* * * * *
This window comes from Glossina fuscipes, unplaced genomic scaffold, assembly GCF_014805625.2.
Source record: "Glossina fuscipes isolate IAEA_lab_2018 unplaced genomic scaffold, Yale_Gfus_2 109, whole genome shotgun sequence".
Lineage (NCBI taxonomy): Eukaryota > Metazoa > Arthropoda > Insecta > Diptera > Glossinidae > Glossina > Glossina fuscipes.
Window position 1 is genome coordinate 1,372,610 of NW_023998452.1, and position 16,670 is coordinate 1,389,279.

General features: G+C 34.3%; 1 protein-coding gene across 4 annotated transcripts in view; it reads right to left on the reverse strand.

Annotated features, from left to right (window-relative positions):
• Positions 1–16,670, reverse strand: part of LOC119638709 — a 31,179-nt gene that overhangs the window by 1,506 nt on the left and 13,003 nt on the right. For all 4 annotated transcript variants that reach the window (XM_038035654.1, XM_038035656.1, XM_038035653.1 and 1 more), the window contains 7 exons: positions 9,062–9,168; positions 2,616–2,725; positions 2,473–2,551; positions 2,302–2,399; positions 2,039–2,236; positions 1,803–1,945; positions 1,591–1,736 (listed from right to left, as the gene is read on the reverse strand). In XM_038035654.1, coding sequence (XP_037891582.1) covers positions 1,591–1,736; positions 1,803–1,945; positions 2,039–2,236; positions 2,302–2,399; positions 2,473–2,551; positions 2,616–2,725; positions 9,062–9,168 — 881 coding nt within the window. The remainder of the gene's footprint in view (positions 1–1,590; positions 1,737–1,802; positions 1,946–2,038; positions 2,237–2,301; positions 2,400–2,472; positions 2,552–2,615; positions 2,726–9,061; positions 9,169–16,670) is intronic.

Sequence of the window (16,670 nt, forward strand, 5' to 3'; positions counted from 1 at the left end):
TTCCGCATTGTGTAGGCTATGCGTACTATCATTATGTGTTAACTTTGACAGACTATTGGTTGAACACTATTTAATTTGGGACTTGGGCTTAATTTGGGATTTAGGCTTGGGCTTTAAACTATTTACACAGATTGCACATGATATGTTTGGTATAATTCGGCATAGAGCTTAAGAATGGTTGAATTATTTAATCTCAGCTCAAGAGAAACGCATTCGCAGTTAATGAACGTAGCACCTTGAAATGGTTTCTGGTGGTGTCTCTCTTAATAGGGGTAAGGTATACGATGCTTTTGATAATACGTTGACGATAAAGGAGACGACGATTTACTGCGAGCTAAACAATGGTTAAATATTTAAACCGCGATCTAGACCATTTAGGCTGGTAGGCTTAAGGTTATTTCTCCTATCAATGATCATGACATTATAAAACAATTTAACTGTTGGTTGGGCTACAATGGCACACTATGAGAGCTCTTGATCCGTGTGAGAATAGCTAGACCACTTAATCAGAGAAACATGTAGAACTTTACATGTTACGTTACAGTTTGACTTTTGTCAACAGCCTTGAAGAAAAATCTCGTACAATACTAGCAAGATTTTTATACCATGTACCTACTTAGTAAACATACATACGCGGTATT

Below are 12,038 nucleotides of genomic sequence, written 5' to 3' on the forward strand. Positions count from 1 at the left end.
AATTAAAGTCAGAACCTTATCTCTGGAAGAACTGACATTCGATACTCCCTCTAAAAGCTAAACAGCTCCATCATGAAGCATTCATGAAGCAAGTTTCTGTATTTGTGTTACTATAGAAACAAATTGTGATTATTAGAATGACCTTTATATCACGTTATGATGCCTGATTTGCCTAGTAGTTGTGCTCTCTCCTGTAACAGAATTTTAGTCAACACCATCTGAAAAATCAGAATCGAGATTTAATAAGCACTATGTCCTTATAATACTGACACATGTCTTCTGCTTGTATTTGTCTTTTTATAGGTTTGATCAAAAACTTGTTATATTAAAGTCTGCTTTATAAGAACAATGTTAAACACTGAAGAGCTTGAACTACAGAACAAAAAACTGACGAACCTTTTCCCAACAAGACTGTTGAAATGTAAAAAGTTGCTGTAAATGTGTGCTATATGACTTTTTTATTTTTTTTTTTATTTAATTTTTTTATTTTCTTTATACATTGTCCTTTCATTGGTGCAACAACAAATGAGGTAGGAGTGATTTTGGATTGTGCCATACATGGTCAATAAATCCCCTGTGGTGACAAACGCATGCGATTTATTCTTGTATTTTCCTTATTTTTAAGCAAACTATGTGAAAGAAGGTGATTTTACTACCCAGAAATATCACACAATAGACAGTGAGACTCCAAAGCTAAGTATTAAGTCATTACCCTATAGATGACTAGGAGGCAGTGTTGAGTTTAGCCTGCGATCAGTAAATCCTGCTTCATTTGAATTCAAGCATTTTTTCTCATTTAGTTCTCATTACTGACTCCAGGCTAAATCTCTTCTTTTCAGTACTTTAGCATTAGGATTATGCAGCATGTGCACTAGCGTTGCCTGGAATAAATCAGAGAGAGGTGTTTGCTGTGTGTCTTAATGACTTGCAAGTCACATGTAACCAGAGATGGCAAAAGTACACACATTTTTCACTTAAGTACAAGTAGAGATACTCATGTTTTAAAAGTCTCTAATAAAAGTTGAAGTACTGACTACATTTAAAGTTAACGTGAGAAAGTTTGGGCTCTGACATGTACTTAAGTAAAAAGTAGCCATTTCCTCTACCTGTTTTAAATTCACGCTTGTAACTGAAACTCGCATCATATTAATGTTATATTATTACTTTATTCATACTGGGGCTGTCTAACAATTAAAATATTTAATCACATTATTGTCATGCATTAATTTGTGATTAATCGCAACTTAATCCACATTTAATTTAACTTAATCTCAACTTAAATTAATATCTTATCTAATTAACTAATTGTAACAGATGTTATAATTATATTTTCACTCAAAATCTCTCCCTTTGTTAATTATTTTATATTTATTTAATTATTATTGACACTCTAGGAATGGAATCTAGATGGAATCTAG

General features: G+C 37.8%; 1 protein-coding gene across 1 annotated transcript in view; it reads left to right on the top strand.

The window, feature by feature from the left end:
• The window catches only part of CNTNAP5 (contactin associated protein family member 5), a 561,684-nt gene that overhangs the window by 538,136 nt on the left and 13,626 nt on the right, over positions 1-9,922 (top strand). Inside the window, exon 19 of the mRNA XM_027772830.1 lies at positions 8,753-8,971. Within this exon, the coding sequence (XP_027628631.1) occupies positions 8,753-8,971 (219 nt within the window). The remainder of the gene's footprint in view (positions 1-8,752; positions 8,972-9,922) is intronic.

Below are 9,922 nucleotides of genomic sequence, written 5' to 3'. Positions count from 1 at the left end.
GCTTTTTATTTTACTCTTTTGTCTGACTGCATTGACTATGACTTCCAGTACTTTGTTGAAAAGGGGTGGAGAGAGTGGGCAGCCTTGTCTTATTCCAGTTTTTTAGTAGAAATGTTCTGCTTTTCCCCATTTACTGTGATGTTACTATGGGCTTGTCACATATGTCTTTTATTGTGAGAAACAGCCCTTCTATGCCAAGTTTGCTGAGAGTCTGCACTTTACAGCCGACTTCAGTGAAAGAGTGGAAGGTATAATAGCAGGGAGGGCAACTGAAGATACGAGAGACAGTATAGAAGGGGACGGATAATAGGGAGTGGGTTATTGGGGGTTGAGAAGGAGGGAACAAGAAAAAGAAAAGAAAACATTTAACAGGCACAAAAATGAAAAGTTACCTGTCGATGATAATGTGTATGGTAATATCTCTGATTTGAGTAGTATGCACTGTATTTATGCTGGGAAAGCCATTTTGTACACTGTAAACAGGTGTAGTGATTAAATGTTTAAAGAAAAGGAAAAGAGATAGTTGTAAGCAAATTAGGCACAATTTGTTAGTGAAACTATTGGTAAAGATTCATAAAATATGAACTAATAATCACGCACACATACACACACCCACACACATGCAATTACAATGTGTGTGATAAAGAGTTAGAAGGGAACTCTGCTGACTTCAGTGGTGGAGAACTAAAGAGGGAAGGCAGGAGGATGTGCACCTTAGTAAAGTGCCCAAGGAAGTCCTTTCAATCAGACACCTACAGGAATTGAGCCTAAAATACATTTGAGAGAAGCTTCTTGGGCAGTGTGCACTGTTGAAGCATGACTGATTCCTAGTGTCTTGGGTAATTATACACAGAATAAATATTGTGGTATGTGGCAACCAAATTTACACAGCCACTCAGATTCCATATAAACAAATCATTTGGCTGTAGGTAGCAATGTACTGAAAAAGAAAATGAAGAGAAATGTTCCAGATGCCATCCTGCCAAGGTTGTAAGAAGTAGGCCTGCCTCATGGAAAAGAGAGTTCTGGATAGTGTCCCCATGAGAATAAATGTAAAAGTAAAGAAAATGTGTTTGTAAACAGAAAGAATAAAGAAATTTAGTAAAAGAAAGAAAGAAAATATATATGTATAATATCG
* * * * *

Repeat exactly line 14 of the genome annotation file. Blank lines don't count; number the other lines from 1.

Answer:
• The window catches only part of CNTNAP5 (contactin associated protein family member 5), a 561,684-nt gene that overhangs the window by 538,136 nt on the left and 13,626 nt on the right, over positions 1-9,922 (top strand). Inside the window, exon 19 of the mRNA XM_027772830.1 lies at positions 8,753-8,971. Within this exon, the coding sequence (XP_027628631.1) occupies positions 8,753-8,971 (219 nt within the window). The remainder of the gene's footprint in view (positions 1-8,752; positions 8,972-9,922) is intronic.